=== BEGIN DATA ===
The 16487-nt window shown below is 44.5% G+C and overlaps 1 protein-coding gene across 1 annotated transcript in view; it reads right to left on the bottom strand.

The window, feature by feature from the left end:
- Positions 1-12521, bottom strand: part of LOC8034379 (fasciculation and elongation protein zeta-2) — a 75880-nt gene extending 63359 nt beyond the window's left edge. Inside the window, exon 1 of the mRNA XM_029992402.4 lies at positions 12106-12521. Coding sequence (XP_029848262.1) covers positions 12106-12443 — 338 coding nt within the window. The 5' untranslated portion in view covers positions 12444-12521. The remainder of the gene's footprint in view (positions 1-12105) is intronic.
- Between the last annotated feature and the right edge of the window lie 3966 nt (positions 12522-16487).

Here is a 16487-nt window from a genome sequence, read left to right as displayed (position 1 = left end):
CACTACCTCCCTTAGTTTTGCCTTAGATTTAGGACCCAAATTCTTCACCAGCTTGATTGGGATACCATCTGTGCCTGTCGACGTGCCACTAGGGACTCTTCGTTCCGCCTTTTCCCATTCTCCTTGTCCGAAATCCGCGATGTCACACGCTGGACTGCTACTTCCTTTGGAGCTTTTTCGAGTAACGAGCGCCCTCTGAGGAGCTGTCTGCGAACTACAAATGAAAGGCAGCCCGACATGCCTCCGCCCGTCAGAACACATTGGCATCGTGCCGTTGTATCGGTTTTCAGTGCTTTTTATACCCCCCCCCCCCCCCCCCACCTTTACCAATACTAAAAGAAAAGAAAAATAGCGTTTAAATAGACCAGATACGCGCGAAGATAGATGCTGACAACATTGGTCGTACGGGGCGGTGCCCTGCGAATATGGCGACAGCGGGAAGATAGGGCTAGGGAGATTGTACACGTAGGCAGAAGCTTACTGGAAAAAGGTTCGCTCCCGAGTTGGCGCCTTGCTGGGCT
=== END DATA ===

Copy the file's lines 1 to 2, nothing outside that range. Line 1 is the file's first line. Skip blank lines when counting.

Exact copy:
The 16487-nt window shown below is 44.5% G+C and overlaps 1 protein-coding gene across 1 annotated transcript in view; it reads right to left on the bottom strand.

The window, feature by feature from the left end: